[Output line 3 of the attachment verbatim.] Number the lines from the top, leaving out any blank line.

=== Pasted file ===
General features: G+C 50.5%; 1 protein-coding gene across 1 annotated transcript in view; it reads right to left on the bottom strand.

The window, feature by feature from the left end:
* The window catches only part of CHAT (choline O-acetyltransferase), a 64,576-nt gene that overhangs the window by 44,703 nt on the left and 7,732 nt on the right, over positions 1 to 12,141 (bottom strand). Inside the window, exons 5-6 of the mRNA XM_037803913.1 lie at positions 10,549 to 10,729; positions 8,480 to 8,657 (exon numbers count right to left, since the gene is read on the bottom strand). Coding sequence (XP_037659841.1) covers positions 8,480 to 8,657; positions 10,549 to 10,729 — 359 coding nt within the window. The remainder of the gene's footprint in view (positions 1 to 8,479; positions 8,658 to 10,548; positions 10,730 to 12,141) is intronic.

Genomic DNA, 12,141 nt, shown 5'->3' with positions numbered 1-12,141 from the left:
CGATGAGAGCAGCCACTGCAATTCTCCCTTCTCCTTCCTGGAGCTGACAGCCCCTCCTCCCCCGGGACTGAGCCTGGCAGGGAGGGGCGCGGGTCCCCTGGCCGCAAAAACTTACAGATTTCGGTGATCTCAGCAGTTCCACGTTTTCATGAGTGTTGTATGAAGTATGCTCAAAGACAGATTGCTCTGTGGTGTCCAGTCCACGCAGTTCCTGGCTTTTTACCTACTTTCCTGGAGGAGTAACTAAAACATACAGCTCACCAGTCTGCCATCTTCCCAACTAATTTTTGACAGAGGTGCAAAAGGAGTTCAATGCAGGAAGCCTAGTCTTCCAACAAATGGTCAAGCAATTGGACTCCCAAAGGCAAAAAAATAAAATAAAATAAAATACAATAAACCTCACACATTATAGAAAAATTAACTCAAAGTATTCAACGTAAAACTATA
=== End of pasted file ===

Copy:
* The window catches only part of CHAT (choline O-acetyltransferase), a 64,576-nt gene that overhangs the window by 44,703 nt on the left and 7,732 nt on the right, over positions 1 to 12,141 (bottom strand). Inside the window, exons 5-6 of the mRNA XM_037803913.1 lie at positions 10,549 to 10,729; positions 8,480 to 8,657 (exon numbers count right to left, since the gene is read on the bottom strand). Coding sequence (XP_037659841.1) covers positions 8,480 to 8,657; positions 10,549 to 10,729 — 359 coding nt within the window. The remainder of the gene's footprint in view (positions 1 to 8,479; positions 8,658 to 10,548; positions 10,730 to 12,141) is intronic.